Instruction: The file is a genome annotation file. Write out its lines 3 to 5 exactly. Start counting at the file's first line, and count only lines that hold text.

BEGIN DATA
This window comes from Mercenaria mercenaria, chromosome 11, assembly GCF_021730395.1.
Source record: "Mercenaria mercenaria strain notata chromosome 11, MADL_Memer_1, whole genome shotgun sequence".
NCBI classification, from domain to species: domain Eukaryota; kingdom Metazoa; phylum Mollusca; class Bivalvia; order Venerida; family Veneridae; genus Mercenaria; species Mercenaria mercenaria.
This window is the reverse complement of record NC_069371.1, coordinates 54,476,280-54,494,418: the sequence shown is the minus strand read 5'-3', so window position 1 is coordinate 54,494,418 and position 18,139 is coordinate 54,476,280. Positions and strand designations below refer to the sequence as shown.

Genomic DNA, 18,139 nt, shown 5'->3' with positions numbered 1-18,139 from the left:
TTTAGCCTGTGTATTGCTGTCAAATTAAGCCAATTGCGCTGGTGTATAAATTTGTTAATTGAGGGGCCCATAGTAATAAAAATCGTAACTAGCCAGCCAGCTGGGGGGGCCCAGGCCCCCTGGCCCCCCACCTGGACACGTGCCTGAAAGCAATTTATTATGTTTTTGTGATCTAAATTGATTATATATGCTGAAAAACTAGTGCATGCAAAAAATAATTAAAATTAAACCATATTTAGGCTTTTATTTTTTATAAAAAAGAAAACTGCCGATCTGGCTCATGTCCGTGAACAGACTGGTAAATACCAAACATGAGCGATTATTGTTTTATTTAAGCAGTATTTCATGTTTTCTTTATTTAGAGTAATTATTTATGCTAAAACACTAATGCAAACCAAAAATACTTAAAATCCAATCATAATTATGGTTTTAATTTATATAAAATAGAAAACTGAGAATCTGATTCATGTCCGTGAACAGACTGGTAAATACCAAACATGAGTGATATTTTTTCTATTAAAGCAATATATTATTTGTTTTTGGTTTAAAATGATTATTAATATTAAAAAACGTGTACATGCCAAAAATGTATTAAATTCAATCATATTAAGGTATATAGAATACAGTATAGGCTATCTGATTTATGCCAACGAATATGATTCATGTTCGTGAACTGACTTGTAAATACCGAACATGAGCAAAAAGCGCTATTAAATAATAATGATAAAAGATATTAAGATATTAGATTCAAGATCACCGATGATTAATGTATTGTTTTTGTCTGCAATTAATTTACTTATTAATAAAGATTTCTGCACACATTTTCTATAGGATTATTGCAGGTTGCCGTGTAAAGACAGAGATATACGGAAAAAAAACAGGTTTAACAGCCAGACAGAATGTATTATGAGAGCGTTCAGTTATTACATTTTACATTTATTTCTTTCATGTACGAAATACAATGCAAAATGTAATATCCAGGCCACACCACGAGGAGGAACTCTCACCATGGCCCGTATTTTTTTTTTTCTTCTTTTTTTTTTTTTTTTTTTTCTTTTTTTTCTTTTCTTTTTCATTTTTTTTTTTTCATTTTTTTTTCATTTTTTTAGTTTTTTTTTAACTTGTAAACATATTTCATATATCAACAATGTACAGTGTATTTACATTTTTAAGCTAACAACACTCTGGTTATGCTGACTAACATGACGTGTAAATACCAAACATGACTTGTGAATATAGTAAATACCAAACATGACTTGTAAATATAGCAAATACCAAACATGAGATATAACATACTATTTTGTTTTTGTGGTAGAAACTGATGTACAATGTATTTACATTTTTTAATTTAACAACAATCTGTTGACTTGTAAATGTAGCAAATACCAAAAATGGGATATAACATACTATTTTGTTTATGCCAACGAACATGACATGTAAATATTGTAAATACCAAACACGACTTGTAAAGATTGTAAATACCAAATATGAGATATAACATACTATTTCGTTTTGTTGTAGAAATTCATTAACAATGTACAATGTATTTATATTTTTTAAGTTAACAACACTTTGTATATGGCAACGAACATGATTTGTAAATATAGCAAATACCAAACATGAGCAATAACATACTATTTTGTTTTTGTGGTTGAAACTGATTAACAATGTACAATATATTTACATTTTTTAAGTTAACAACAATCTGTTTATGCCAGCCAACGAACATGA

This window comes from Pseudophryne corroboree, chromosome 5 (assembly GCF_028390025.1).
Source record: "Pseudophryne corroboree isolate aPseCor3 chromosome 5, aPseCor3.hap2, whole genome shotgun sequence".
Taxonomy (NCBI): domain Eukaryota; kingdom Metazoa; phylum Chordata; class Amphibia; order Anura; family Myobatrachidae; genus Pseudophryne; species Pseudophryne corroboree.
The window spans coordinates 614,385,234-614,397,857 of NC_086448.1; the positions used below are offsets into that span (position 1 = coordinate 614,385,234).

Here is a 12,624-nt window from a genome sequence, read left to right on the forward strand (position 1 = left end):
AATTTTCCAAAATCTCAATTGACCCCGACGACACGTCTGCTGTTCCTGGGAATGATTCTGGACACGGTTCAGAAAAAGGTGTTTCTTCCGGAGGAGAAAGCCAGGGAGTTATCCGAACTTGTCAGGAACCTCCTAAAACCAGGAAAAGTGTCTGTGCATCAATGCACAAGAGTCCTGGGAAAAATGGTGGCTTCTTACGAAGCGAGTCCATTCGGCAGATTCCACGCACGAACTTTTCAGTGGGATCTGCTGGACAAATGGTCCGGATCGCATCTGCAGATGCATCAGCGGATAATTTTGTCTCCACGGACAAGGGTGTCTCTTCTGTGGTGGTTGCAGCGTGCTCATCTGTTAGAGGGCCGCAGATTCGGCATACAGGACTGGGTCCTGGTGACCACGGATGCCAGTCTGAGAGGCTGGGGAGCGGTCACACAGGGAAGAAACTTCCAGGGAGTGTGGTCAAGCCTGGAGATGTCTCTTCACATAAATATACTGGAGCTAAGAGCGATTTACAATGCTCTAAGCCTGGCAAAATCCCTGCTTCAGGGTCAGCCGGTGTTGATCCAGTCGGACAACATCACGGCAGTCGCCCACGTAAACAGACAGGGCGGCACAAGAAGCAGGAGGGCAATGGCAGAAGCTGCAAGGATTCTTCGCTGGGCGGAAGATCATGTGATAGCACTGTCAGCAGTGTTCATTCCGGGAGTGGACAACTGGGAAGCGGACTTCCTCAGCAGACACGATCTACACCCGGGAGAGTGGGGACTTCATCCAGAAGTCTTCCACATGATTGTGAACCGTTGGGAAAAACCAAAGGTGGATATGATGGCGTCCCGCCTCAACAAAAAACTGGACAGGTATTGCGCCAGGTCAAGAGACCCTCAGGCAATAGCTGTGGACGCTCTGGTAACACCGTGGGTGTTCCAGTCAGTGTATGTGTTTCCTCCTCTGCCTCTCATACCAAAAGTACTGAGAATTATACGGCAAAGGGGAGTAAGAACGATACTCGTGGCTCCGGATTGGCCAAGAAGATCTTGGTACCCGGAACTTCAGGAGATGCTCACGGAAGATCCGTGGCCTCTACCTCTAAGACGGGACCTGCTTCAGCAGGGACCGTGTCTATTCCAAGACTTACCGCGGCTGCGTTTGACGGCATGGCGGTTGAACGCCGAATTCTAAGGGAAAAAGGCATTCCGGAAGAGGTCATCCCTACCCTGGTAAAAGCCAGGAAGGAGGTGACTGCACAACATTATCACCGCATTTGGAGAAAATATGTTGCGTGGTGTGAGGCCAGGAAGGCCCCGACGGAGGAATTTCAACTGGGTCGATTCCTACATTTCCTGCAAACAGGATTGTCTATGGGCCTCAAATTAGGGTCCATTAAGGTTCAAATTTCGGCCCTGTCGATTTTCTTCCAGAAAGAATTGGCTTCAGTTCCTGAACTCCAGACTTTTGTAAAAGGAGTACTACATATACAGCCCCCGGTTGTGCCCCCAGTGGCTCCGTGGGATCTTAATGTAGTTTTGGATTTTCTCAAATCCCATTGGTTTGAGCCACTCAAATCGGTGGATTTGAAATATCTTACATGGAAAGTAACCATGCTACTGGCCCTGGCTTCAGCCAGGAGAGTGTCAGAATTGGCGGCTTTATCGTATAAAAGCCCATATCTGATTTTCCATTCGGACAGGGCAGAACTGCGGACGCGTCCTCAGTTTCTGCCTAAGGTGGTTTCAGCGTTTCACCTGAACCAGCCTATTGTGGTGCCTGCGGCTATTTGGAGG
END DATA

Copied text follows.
NCBI classification, from domain to species: domain Eukaryota; kingdom Metazoa; phylum Mollusca; class Bivalvia; order Venerida; family Veneridae; genus Mercenaria; species Mercenaria mercenaria.
This window is the reverse complement of record NC_069371.1, coordinates 54,476,280-54,494,418: the sequence shown is the minus strand read 5'-3', so window position 1 is coordinate 54,494,418 and position 18,139 is coordinate 54,476,280. Positions and strand designations below refer to the sequence as shown.

Genomic DNA, 18,139 nt, shown 5'->3' with positions numbered 1-18,139 from the left: